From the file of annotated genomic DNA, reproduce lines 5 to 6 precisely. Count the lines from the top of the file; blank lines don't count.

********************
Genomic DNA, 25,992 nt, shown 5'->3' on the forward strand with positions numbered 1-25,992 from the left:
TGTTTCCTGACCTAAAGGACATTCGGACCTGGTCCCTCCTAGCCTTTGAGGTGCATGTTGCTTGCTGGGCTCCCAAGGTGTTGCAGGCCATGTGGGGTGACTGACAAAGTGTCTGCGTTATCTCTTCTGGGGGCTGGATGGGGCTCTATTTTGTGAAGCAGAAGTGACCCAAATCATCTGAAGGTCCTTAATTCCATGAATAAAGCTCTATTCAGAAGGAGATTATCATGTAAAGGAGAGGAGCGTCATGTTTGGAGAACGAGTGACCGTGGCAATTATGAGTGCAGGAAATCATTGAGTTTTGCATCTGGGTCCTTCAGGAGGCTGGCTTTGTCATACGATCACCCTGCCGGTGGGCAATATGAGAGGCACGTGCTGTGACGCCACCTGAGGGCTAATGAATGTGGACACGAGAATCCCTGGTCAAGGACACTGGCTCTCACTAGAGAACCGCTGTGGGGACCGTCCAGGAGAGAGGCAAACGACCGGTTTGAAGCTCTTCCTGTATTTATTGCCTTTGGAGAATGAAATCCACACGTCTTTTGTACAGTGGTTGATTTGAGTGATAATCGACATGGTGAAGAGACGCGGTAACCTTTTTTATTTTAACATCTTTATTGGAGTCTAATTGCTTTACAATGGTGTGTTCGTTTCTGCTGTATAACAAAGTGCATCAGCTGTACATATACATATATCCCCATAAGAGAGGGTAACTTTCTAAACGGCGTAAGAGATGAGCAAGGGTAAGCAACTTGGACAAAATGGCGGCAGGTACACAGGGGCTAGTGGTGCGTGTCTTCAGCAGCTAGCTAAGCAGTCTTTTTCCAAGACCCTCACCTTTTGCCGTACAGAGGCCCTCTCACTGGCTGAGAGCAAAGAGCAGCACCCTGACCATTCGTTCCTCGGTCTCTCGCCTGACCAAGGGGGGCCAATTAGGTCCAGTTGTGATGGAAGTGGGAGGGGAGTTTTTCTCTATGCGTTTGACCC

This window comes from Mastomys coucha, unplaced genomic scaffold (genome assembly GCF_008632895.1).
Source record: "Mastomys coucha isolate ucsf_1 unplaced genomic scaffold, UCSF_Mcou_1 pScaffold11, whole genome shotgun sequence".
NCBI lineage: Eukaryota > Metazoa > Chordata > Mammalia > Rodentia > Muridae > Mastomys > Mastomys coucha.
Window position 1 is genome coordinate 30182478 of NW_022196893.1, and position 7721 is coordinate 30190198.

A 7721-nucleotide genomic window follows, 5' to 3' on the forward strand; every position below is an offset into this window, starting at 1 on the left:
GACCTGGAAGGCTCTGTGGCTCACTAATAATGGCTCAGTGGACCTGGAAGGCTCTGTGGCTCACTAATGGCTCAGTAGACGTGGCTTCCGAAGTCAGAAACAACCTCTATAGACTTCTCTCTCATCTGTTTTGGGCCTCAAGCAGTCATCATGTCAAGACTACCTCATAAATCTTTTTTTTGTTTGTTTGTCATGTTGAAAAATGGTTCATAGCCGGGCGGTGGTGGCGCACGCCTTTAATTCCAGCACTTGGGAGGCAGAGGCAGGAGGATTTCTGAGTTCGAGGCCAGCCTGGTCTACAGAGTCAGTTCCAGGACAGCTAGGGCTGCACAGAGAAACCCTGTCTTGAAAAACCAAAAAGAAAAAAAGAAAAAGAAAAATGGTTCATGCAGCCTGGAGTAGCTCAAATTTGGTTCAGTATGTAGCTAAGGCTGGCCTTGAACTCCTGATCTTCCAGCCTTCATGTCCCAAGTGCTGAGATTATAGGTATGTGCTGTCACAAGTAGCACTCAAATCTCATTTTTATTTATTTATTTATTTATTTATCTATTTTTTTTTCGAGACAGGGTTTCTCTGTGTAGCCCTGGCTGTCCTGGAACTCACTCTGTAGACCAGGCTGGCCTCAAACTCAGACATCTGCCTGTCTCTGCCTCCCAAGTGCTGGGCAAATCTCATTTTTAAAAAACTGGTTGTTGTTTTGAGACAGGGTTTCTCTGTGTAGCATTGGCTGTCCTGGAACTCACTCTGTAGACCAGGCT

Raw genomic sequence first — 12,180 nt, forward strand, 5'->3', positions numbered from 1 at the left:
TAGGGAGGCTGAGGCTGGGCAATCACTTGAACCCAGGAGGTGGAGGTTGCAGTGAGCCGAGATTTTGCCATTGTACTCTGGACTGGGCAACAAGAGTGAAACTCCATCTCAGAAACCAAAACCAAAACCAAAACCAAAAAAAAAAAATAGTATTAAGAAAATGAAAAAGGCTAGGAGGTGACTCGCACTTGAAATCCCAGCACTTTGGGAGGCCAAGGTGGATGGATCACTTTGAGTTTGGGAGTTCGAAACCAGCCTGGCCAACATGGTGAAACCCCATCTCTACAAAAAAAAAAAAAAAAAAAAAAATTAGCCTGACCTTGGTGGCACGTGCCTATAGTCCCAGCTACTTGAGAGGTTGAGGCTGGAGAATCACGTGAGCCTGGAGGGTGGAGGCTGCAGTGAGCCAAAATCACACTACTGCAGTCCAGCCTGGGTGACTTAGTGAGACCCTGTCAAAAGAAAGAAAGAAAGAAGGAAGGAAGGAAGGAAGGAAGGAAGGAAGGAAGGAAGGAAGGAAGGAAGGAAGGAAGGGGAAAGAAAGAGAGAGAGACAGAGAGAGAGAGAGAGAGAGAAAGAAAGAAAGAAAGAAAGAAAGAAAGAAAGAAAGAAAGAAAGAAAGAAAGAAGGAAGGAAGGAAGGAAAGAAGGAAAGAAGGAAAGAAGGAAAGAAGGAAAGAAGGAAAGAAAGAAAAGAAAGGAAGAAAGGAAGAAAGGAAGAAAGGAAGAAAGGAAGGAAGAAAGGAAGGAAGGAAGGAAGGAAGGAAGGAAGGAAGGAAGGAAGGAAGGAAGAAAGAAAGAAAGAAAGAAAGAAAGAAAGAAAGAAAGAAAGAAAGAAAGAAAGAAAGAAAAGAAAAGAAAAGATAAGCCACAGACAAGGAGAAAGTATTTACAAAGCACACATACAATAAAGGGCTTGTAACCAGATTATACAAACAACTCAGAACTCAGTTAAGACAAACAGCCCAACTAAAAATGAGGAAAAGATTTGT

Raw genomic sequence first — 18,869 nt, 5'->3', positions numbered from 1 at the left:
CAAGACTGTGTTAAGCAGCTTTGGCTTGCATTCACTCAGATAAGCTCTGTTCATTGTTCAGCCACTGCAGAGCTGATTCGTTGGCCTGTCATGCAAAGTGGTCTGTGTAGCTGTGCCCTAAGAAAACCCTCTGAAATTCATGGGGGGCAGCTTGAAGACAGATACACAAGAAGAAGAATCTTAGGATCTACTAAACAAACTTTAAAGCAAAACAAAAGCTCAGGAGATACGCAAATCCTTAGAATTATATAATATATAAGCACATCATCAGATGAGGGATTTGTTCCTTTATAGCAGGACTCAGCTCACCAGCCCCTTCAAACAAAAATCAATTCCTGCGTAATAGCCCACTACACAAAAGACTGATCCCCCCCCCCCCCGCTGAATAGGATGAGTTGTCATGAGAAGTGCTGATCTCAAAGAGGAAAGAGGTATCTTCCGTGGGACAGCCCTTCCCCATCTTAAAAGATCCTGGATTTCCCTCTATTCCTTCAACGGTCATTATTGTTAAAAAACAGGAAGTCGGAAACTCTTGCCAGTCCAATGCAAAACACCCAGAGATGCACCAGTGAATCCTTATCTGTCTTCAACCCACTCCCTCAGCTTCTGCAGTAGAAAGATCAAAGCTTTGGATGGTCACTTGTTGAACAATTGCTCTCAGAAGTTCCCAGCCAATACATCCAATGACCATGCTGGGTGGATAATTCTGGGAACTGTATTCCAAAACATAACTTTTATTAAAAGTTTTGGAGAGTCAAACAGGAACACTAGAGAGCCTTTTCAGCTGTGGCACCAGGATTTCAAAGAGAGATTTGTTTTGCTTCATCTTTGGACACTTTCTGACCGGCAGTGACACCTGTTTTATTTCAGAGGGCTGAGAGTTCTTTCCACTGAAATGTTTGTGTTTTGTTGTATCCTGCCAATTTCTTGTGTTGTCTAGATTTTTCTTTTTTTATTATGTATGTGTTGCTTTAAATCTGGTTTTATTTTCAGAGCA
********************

NCBI lineage: Eukaryota > Metazoa > Chordata > Mammalia > Rodentia > Muridae > Mastomys > Mastomys coucha.
Window position 1 is genome coordinate 30182478 of NW_022196893.1, and position 7721 is coordinate 30190198.